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How to Get Stronger Knee Joints

by
author image Kelsey Casselbury
Kelsey Casselbury has a Bachelor of Arts in journalism from Penn State-University Park and formal education in fitness and nutrition. Collins is an experienced blogger, editor and designer, who specializes in nutrition, fitness, weddings, food and parenting topics. She has been published in association and consumer publications, along with daily newspapers such as The Daily Times (Salisbury, Md.)
How to Get Stronger Knee Joints
How to Get Stronger Knee Joints Photo Credit lzf/iStock/GettyImages

If you have weak knees, one misstep could tweak the joint and cause a lot of pain. The muscles surrounding knee joints—which include the quadriceps, hips, glutes and core—aid in stabilization; therefore, a key part of getting stronger knees is to ramp up the power of those muscle groups.

While it's normal to feel a bit of discomfort during a workout and a little stiff after, particularly if you suffer from weak knee joints, you shouldn't feel serious pain during or after an exercise. If you do, stop immediately—you might have a knee problem that needs to be examined by a doctor.

Read More: How to Run with Knee Pain

Lateral Band Walks

Resistance bands come in multiple colors, each indicating how much tension they provide. Start with a low-tension band and work your way up as your leg muscles get stronger.

How-to: Position a resistance band around your thighs, just a couple inches above your knees. Move your feet out to the sides until you feel tension in the band. Keeping your feet apart to keep that tension, take 20 steps to your left. Pause, and then take 20 sets back to your right. Give yourself a minute to recover, and then repeat for two more sets.

Single-Leg Dip

If done with proper form, you should feel this move in your quads and hammies, plus your hips and glutes.

How-to: Position two chairs on each side of you, as you'll need to hold onto them for balance. Slightly lift your left leg, shifting your weight onto the right leg. Lower yourself down slowly, as far as you can comfortably go. Hold for 3 to 5 seconds, and push back up. Repeat on the other side.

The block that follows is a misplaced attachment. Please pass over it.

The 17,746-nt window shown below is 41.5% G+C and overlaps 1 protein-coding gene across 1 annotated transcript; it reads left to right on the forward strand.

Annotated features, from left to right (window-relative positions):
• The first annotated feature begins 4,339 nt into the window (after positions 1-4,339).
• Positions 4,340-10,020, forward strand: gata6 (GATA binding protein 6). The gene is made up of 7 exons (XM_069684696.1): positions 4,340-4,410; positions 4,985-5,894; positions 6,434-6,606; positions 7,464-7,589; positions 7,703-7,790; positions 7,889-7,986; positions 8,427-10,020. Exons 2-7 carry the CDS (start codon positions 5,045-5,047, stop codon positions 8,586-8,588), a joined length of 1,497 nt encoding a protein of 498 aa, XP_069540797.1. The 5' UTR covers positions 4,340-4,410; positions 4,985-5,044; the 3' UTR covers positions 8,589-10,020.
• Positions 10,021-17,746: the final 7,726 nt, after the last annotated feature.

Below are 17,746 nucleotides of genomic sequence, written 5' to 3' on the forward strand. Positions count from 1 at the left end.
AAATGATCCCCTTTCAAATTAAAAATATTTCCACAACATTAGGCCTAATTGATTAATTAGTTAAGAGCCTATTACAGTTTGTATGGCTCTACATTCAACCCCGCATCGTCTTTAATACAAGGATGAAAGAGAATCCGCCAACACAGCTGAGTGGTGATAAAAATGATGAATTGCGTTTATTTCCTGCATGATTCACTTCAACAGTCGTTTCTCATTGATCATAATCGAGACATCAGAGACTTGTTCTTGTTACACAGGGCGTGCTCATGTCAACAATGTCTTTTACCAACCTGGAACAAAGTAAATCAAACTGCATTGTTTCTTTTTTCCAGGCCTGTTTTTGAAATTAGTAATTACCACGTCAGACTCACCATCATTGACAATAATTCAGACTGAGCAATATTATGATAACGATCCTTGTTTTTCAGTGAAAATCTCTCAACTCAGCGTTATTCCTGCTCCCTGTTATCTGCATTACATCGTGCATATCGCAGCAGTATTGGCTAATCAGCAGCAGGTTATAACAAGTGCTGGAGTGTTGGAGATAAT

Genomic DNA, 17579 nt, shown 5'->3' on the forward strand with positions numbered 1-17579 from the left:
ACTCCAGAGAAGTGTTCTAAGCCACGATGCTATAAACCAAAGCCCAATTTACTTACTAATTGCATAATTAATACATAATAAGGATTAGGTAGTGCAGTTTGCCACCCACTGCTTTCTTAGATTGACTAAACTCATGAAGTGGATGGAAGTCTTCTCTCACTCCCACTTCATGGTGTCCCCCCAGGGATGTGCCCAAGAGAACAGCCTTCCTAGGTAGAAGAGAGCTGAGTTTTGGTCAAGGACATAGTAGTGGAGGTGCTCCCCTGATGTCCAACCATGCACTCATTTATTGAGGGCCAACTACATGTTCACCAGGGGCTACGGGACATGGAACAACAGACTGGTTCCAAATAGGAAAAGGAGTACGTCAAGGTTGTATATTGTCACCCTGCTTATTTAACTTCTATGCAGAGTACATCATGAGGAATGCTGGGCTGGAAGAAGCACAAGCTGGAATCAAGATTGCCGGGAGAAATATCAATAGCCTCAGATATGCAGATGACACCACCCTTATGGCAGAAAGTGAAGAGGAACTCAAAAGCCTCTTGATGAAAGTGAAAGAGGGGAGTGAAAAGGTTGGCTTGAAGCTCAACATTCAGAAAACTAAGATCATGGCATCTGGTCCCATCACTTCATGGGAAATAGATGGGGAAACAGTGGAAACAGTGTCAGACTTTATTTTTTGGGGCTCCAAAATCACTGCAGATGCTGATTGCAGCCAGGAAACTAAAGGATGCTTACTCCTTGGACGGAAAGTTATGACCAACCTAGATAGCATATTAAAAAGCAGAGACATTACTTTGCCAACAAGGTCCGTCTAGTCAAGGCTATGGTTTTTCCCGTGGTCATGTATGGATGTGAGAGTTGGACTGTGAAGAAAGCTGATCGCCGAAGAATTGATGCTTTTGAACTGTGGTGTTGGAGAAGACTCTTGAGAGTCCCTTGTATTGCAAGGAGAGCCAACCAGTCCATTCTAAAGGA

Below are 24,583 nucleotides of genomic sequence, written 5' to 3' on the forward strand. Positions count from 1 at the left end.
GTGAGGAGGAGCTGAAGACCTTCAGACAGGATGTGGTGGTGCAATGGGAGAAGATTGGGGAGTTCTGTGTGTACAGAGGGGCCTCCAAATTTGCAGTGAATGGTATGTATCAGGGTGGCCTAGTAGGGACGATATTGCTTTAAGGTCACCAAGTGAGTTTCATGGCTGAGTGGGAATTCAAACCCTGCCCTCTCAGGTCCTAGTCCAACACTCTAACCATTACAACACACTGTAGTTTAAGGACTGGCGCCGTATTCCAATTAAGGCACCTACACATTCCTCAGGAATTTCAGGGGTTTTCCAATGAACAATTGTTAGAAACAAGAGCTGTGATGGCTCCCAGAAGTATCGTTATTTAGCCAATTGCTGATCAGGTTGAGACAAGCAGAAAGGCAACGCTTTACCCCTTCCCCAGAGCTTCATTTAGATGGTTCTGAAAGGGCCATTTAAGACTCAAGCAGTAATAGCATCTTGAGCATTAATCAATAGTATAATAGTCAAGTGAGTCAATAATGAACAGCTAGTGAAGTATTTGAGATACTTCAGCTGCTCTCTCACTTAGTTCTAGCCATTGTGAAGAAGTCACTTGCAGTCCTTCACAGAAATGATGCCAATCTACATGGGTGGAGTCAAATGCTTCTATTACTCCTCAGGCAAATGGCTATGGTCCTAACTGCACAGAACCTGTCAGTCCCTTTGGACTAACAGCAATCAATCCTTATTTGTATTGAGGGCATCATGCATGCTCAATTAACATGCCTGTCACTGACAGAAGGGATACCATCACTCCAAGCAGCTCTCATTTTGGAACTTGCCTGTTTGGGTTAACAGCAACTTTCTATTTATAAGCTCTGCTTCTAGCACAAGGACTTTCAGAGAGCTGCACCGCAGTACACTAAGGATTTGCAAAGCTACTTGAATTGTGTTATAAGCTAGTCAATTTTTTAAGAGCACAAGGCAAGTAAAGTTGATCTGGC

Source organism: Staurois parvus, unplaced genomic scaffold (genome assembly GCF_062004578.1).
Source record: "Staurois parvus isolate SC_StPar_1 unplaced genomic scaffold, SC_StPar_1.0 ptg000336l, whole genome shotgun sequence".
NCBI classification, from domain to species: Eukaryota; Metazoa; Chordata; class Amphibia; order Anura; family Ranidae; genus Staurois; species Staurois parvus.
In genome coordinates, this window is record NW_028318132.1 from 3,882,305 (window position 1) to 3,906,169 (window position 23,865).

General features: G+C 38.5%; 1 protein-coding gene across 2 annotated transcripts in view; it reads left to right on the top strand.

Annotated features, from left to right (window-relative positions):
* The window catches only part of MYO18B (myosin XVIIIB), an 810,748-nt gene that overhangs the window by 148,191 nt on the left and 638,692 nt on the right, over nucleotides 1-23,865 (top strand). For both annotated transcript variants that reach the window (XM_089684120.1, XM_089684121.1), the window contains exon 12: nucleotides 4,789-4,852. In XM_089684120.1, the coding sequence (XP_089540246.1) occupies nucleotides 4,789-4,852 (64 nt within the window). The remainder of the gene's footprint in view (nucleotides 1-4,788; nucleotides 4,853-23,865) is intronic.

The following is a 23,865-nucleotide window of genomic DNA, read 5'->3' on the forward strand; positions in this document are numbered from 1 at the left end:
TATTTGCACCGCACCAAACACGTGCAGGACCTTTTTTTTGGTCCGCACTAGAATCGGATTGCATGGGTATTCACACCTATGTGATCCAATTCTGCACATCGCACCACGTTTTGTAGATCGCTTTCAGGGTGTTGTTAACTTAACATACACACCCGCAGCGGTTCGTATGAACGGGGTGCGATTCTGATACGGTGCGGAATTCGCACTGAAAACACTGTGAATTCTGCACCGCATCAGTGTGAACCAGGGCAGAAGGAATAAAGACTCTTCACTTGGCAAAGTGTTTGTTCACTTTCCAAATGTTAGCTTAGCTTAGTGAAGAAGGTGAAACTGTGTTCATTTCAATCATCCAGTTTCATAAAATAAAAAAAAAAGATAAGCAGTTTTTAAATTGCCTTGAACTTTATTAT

Knee Stabilization Series

Although you'll be tempted to focus on your moving leg, pay attention to how hard your supporting leg is working—don't let it lock up.

How-to: Keep one of those chairs near you and hold onto it for balance as you lift one leg slightly. Shift your weight to the supporting leg. Contract your thigh muscles and move the lifted leg out to the side, then gently swing it back so it crosses over the front of the supporting leg. Return to the start.

Turn your body 90 degrees and move your leg forward and then backward. Turn 90 degrees and repeat the side-to-side movement to start the second round of the series. Repeat the series three to five times, and then repeat on the other leg.

Land gently while doing a box jump.
Land gently while doing a box jump. Photo Credit BartekSzewczyk/iStock/GettyImages

Read More: Knee Stabilizing Exercises

Plyometric Exercises

Plyometrics build strength and power through jumping, hopping and bounding movements. When you land from these movements, do so as gently as possible with a bent knee and straight hip. Land on the balls of your feet, and slowly roll back to the heel. Plyometric exercises that can help strengthen your knee include depth jumps and box jumps.

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